Nobel Prize awarded for ‘iPod science’

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A heck of a lot of science went into making the iPod and other digital music players work.

Two scientists whose research helped produce the small storage devices in MP3 players were jointly awarded the Nobel Prize for Physics this week.

Albert Fert, 69, from France, and Peter Grünberg, 68, from Germany, discovered a physical effect in 1988 that became known as giant magnetoresistance, or GMR, in which very weak changes in magnetism generate much larger changes in electrical resistance. The effect became ideal for designing digital memory systems and for miniaturising them on to ever smaller hard disks.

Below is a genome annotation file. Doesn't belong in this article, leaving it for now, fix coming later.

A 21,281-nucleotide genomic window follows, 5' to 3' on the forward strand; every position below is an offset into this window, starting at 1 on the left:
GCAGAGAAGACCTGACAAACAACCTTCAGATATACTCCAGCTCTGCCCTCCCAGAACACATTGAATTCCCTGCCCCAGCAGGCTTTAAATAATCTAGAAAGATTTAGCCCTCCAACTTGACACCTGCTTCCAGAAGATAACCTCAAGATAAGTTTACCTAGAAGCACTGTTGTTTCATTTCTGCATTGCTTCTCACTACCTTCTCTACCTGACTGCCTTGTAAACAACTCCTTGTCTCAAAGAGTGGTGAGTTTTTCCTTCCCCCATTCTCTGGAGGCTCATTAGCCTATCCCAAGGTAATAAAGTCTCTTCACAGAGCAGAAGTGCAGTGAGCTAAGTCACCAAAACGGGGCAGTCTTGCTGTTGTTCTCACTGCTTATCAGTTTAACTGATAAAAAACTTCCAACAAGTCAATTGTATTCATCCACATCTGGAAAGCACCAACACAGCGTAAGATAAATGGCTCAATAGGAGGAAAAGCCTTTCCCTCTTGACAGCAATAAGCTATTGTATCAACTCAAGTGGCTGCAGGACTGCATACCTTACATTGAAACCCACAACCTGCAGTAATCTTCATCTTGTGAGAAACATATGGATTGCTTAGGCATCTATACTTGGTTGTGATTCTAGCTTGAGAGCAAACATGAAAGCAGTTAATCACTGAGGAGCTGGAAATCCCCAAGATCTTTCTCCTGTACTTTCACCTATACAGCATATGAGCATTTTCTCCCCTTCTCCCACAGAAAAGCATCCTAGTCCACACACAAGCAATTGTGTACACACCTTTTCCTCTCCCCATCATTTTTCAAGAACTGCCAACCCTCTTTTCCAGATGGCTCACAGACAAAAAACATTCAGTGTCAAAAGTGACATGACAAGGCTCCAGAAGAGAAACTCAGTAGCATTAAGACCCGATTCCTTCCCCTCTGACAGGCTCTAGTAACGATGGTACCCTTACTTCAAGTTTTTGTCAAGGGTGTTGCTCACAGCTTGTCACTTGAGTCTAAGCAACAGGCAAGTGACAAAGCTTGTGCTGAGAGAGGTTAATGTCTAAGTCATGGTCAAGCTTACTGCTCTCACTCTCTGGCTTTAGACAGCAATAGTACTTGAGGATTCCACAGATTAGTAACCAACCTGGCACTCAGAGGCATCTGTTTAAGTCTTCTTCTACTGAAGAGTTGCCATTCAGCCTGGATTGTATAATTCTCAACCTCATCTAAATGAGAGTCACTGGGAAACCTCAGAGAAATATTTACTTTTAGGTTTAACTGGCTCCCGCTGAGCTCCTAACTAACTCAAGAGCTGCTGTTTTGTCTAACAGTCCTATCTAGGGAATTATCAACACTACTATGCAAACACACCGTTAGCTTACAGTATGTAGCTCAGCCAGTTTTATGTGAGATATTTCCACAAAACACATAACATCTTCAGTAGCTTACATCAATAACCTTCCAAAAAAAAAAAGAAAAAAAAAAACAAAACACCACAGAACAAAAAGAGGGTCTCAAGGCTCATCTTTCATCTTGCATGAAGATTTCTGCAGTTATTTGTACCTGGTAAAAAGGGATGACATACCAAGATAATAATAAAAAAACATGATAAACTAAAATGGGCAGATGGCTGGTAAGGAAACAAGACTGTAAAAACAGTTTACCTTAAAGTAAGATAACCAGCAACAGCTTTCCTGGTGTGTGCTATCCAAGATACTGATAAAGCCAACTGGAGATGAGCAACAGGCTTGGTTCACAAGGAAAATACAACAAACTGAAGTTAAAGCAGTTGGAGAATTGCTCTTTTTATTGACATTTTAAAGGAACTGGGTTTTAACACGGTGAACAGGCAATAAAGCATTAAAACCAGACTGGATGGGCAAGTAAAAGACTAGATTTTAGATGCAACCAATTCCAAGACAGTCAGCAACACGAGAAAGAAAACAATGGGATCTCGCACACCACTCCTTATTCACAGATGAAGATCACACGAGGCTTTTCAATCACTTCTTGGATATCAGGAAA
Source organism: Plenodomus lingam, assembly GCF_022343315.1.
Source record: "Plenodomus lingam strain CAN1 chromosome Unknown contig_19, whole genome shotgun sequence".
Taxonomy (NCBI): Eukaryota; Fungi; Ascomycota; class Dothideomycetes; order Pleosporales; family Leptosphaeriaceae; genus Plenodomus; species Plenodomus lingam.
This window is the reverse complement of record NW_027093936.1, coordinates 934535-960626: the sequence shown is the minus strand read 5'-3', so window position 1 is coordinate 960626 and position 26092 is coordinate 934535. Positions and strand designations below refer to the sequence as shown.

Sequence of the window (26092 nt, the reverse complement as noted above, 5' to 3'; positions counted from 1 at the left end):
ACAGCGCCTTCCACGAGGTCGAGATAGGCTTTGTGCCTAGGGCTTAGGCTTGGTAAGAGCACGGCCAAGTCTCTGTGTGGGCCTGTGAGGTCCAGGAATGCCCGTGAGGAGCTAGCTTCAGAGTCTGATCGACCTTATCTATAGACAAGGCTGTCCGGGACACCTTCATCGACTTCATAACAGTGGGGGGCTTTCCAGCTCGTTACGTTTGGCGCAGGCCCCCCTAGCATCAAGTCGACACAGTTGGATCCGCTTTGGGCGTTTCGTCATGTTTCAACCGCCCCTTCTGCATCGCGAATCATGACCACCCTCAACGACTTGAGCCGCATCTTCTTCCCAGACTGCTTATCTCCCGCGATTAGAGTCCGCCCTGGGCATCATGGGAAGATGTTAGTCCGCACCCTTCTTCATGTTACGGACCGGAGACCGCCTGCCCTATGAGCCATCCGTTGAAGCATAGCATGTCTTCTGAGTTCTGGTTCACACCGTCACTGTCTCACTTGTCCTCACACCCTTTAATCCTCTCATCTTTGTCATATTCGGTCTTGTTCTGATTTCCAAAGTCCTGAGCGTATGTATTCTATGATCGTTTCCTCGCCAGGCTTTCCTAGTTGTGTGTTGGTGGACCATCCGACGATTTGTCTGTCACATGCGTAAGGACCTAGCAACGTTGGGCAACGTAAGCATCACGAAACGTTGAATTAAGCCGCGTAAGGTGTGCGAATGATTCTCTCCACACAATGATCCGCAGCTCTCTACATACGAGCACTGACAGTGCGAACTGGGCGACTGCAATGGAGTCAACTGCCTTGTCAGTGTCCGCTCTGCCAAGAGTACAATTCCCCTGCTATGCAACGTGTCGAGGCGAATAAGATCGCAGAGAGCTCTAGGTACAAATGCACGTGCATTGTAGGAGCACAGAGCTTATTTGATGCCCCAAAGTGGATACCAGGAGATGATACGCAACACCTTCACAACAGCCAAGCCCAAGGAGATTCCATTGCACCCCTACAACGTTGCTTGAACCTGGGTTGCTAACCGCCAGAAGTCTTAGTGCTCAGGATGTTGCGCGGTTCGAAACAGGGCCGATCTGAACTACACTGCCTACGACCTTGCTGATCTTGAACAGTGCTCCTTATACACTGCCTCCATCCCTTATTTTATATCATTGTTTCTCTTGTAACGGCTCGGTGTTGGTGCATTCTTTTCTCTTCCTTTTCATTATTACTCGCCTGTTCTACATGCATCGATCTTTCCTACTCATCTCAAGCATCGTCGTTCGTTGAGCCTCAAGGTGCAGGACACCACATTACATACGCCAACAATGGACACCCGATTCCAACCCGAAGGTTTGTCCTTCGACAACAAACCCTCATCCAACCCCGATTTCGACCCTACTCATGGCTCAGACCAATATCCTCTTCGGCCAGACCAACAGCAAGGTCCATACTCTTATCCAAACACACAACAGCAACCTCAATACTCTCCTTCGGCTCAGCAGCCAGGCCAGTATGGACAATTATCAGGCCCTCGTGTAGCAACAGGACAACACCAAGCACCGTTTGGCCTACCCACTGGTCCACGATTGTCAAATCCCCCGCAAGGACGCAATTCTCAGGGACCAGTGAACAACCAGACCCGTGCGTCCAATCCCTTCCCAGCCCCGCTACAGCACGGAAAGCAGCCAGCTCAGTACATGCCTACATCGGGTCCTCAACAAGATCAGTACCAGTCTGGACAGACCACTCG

The first GMR readout head was launched in 1997 and the technology has since become standard.

“The MP3 and iPod industry would not have existed without this discovery,” said Borie Johansson of the Swedish Royal Academy of Sciences.